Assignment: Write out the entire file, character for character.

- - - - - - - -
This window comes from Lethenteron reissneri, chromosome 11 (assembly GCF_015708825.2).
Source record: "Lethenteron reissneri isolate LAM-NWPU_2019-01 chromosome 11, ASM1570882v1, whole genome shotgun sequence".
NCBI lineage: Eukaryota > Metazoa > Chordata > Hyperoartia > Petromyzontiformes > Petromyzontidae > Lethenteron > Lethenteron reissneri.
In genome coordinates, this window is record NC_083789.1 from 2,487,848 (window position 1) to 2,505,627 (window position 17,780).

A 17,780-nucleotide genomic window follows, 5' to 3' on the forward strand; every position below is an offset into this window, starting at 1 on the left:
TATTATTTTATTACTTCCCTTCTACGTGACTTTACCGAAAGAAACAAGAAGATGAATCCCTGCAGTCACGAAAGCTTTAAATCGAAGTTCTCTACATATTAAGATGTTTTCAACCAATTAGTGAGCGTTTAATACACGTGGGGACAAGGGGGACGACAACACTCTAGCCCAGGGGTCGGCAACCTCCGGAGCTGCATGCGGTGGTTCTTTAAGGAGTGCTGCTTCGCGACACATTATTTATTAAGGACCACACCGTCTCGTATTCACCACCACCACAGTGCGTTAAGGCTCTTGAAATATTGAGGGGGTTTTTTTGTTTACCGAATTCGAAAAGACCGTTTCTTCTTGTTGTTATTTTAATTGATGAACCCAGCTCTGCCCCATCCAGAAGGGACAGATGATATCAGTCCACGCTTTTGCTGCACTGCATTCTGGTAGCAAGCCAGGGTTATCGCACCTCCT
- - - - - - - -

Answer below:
This window comes from Lethenteron reissneri, chromosome 11 (assembly GCF_015708825.2).
Source record: "Lethenteron reissneri isolate LAM-NWPU_2019-01 chromosome 11, ASM1570882v1, whole genome shotgun sequence".
NCBI lineage: Eukaryota > Metazoa > Chordata > Hyperoartia > Petromyzontiformes > Petromyzontidae > Lethenteron > Lethenteron reissneri.
In genome coordinates, this window is record NC_083789.1 from 2,487,848 (window position 1) to 2,505,627 (window position 17,780).

A 17,780-nucleotide genomic window follows, 5' to 3' on the forward strand; every position below is an offset into this window, starting at 1 on the left:
TATTATTTTATTACTTCCCTTCTACGTGACTTTACCGAAAGAAACAAGAAGATGAATCCCTGCAGTCACGAAAGCTTTAAATCGAAGTTCTCTACATATTAAGATGTTTTCAACCAATTAGTGAGCGTTTAATACACGTGGGGACAAGGGGGACGACAACACTCTAGCCCAGGGGTCGGCAACCTCCGGAGCTGCATGCGGTGGTTCTTTAAGGAGTGCTGCTTCGCGACACATTATTTATTAAGGACCACACCGTCTCGTATTCACCACCACCACAGTGCGTTAAGGCTCTTGAAATATTGAGGGGGTTTTTTTGTTTACCGAATTCGAAAAGACCGTTTCTTCTTGTTGTTATTTTAATTGATGAACCCAGCTCTGCCCCATCCAGAAGGGACAGATGATATCAGTCCACGCTTTTGCTGCACTGCATTCTGGTAGCAAGCCAGGGTTATCGCACCTCCT